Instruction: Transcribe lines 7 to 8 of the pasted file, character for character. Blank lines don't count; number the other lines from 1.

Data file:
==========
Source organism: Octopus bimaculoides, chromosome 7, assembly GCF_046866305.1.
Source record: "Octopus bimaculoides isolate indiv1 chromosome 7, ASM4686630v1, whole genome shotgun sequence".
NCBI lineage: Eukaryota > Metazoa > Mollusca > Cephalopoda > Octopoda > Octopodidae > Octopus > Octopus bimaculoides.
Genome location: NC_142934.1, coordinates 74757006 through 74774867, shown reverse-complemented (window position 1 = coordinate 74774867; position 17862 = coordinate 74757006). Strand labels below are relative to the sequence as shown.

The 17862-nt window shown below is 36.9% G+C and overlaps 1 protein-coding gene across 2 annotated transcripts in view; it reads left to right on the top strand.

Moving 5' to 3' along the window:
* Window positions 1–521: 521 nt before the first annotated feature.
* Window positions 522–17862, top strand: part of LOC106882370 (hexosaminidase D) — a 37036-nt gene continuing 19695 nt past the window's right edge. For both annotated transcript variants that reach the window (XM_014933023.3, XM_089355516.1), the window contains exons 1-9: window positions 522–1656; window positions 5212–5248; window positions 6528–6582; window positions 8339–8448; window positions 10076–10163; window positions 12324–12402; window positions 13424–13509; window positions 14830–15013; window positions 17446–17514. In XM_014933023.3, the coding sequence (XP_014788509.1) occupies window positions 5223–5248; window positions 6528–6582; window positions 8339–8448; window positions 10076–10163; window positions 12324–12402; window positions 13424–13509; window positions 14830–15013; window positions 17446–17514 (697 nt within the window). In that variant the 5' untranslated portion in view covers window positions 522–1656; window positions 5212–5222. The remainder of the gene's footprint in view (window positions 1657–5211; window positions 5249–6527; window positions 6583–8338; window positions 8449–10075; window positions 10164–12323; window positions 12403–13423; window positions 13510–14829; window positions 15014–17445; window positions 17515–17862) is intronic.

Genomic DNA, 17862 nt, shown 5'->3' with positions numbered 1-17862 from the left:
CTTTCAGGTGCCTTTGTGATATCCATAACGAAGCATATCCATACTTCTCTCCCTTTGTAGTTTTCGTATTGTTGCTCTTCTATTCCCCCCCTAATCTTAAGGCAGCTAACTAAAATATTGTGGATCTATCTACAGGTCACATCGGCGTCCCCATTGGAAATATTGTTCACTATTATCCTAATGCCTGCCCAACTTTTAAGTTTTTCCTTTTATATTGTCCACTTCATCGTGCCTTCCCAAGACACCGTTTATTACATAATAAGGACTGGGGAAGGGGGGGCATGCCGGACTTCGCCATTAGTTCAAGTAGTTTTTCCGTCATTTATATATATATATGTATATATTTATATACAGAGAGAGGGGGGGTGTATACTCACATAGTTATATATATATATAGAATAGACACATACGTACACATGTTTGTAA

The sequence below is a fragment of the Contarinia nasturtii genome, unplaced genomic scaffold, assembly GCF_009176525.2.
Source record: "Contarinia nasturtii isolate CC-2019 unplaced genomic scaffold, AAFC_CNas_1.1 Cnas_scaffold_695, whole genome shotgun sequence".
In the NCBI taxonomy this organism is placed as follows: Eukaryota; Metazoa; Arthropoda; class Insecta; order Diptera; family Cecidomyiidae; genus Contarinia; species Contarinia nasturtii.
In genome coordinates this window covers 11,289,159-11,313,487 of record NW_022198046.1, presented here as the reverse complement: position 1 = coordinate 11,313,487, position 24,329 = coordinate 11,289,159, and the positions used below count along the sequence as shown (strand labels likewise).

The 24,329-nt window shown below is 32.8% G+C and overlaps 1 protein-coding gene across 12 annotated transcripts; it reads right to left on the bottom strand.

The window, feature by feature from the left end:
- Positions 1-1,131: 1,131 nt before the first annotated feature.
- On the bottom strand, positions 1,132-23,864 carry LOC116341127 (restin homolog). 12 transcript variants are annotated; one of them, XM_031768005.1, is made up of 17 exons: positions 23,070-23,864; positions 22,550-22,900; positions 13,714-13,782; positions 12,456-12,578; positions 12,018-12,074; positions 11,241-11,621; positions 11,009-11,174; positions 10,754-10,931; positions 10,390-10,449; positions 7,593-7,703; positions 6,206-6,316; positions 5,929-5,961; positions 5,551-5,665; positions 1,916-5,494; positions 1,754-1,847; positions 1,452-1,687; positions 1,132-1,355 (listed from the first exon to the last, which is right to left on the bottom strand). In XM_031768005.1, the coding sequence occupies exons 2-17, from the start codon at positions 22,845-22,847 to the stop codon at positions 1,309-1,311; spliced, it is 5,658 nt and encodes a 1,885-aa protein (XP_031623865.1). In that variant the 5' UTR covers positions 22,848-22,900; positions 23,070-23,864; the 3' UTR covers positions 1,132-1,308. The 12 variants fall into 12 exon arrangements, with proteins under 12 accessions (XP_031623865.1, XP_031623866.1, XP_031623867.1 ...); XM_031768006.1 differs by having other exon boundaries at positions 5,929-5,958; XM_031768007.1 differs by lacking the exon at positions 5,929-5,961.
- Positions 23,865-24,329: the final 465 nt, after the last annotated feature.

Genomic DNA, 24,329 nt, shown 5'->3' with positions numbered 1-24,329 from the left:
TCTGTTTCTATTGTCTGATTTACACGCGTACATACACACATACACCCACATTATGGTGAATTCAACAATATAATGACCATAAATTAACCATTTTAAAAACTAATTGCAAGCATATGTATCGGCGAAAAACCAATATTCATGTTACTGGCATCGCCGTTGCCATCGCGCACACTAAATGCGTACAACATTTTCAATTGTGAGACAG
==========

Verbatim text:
* Window positions 1–521: 521 nt before the first annotated feature.
* Window positions 522–17862, top strand: part of LOC106882370 (hexosaminidase D) — a 37036-nt gene continuing 19695 nt past the window's right edge. For both annotated transcript variants that reach the window (XM_014933023.3, XM_089355516.1), the window contains exons 1-9: window positions 522–1656; window positions 5212–5248; window positions 6528–6582; window positions 8339–8448; window positions 10076–10163; window positions 12324–12402; window positions 13424–13509; window positions 14830–15013; window positions 17446–17514. In XM_014933023.3, the coding sequence (XP_014788509.1) occupies window positions 5223–5248; window positions 6528–6582; window positions 8339–8448; window positions 10076–10163; window positions 12324–12402; window positions 13424–13509; window positions 14830–15013; window positions 17446–17514 (697 nt within the window). In that variant the 5' untranslated portion in view covers window positions 522–1656; window positions 5212–5222. The remainder of the gene's footprint in view (window positions 1657–5211; window positions 5249–6527; window positions 6583–8338; window positions 8449–10075; window positions 10164–12323; window positions 12403–13423; window positions 13510–14829; window positions 15014–17445; window positions 17515–17862) is intronic.